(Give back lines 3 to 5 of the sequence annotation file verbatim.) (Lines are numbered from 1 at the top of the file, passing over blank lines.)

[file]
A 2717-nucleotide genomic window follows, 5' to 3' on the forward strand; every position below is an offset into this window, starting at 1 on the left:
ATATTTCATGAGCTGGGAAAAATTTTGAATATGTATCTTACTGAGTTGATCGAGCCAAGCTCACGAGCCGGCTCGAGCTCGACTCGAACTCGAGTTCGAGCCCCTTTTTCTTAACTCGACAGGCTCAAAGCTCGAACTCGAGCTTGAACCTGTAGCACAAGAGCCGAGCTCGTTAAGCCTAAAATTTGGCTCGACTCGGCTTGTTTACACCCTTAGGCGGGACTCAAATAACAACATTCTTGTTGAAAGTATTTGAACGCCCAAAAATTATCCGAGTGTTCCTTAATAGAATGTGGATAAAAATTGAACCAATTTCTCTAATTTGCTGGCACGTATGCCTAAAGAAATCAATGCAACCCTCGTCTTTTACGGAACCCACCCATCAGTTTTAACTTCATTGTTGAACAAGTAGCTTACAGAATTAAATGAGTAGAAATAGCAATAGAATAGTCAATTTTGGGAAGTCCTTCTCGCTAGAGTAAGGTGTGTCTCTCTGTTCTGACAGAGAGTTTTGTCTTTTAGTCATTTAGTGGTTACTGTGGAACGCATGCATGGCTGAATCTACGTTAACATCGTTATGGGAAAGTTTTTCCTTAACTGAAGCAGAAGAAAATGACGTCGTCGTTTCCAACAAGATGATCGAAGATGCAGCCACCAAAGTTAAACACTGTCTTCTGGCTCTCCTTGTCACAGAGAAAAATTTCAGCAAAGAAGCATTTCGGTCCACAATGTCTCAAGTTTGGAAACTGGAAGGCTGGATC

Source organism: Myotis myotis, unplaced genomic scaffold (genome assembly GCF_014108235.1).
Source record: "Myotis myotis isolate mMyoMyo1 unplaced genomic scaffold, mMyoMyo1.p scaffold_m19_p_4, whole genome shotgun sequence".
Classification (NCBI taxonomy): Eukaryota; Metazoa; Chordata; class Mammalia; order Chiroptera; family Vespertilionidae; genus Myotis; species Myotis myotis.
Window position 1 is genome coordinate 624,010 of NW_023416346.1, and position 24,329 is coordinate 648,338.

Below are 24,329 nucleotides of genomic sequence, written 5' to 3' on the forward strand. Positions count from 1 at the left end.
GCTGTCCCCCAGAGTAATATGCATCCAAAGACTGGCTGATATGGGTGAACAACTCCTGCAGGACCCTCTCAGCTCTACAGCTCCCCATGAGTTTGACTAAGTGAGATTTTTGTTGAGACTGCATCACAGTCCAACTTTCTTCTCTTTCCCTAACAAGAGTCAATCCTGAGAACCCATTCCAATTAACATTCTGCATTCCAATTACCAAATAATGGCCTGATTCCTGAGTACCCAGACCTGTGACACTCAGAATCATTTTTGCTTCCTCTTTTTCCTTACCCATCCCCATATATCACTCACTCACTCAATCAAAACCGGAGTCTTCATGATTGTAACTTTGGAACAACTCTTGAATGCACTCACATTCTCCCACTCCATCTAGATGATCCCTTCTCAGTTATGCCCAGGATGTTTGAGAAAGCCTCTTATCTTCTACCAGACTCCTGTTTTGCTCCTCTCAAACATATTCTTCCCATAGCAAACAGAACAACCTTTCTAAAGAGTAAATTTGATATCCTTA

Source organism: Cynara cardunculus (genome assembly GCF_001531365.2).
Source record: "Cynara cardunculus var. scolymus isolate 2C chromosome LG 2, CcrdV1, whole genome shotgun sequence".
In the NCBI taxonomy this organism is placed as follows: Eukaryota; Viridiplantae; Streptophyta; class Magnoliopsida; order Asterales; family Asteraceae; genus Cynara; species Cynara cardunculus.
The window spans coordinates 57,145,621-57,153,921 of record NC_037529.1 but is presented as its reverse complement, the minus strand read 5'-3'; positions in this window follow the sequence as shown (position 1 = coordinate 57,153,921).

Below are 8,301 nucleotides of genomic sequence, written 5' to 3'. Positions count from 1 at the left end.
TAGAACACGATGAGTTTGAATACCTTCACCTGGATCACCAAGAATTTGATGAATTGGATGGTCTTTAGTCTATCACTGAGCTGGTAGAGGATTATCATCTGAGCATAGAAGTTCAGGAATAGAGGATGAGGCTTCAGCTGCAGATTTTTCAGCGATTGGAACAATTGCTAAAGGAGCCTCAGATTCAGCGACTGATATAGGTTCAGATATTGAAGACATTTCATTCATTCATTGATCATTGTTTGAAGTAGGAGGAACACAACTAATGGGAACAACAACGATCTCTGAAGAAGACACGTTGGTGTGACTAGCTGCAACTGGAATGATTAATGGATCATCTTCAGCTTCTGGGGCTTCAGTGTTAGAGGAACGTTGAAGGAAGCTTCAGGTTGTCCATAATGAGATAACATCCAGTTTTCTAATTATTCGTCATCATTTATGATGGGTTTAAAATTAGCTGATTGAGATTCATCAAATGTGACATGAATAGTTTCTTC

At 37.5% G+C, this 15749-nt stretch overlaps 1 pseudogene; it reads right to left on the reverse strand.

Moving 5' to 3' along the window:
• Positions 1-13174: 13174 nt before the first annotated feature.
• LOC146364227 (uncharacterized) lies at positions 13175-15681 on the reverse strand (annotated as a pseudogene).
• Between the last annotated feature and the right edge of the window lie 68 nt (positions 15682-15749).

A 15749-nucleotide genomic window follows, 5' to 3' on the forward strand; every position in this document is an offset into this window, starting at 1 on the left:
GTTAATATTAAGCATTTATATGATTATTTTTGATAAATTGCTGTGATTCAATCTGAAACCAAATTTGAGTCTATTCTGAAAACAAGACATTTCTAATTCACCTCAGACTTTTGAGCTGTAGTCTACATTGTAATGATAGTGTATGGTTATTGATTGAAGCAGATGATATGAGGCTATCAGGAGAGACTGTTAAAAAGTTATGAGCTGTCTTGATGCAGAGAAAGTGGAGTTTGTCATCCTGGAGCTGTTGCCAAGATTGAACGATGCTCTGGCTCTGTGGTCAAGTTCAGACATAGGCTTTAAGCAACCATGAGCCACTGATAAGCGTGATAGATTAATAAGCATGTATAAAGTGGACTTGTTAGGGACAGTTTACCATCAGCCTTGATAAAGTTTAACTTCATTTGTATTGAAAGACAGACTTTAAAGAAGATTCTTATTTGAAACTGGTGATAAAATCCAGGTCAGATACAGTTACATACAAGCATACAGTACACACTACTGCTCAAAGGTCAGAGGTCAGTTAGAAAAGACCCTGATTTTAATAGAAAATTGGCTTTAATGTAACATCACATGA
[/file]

Source organism: Myotis myotis, unplaced genomic scaffold (genome assembly GCF_014108235.1).
Source record: "Myotis myotis isolate mMyoMyo1 unplaced genomic scaffold, mMyoMyo1.p scaffold_m19_p_4, whole genome shotgun sequence".
Classification (NCBI taxonomy): Eukaryota; Metazoa; Chordata; class Mammalia; order Chiroptera; family Vespertilionidae; genus Myotis; species Myotis myotis.